Tuesday, July 5, 2011

The Stockyards


Most of the time when I'm deciding where I should go, I try to find a balance. Somewhere that has a lot of variety with one specialization or signature quirk. The Stockyards (699 St. Clair Avenue West) is not about a colourful menu of diversity: it's about meat, and you better be ready for that. There is no nod to vegetarianism here, no humoring those who do not feed upon flesh. They do meat. And what they do, they do very, very well.
My old friend Steph and her boyfriend Chris just moved to Toronto from Ottawa, and have settled in this area which I don't explore nearly often enough. Since coming here, they've been doing a tour of barbecues and burger joints in the area, but hadn't yet made it to the still-wet-behind-the-ears Stockyards. I've been hearing nothing but positive reviews from all sides about the flavour and authenticity of the smoked meat (actually smoked as opposed to having 'smoke' in the sauce). We set off!
The building is quite small, but easy to spot. I wonder if Stockyards is going to give Dutch Dreams a run for their money for longest line ups on St.Clair? It looked that way on Thursday night, just an hour before closing. Inside there are a couple small tables, and a large bar facing the open kitchen. The staff are lively, tired and energetic all at once.  I'm reminded a bit of the energy at GUU, though it's not half and crazy here. They seem like a staff who are enjoying themselves. Take-out is popular, elbows brush one another companionably in the cramp, and you should watch your step if you're coming inside because the tile floors are treacherously slippery. Mayhaps a little degreaser should be put in the mop water. I have to appreciate the servers for not breaking their necks! We were quickly served menus, and canteen-style metal cups of ice cold, refreshing water.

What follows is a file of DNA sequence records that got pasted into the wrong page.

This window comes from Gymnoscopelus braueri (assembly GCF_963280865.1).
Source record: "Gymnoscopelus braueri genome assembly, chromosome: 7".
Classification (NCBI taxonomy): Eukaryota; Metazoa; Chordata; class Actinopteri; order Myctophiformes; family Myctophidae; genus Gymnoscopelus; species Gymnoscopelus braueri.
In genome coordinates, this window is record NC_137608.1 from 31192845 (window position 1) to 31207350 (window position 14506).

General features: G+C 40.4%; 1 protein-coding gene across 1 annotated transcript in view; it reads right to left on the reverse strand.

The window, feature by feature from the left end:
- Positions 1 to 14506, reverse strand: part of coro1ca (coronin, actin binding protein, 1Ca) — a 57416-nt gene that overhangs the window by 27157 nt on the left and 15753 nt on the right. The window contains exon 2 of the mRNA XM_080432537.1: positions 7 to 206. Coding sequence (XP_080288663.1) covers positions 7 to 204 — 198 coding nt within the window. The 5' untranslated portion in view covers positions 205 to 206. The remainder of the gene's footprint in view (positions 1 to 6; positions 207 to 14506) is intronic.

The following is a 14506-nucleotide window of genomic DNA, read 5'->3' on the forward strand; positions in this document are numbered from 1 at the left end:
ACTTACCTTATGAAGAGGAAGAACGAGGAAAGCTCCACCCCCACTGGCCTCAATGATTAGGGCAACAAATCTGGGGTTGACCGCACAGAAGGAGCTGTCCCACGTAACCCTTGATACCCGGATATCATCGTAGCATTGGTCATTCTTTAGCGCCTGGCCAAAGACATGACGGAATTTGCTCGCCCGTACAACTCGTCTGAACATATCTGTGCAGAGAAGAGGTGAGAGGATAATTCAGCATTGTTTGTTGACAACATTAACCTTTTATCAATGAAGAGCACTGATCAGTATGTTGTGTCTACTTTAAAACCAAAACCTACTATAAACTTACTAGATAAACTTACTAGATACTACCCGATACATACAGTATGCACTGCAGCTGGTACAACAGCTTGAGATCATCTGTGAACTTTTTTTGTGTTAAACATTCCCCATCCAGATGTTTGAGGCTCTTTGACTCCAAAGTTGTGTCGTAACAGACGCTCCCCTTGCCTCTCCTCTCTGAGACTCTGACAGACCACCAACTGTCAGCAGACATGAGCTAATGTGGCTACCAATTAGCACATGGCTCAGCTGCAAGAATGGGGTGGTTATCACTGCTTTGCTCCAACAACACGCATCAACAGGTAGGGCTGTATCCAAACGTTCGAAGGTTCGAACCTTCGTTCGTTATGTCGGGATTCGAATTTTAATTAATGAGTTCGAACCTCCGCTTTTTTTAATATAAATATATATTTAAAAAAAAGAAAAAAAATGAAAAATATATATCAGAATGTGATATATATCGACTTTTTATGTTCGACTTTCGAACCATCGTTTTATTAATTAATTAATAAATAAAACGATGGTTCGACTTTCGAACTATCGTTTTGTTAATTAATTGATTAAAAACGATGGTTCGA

I always scope out the online menu before coming in to a place, and there were a lot of differences, missing items, and items which hadn't been listed online. Stockyards is probably focusing on having scrumptious vittles during their first months (as they should), but should try to keep their website up-to-date (and better designed, but that's another story that has nothing to do with the quality of the food). I had really wanted to grab 'The Dirty South', a southern-fried steak, but it wasn't on the in-resto menu. They were also sold out of brisket and smoked trout (we did show up just over an hour before closing, though).
After ordering, the server comes by to show off the brunch menu for future reference, which is full of fatty and mouth-watering foods that I am hoping to come back for. Then she tells us "We're the only place north of the border that serves fried chicken on waffles!".
Dear Stockyards: Degrease your floors! Fix your website! And before your servers brag about your brunch, make sure they google that business. I've already reviewed Harlem Underground's AMAZING fried chicken on waffles, and I know for a fact The Drake makes it too. I'm sure there's others.

But please, don't ever change your meat.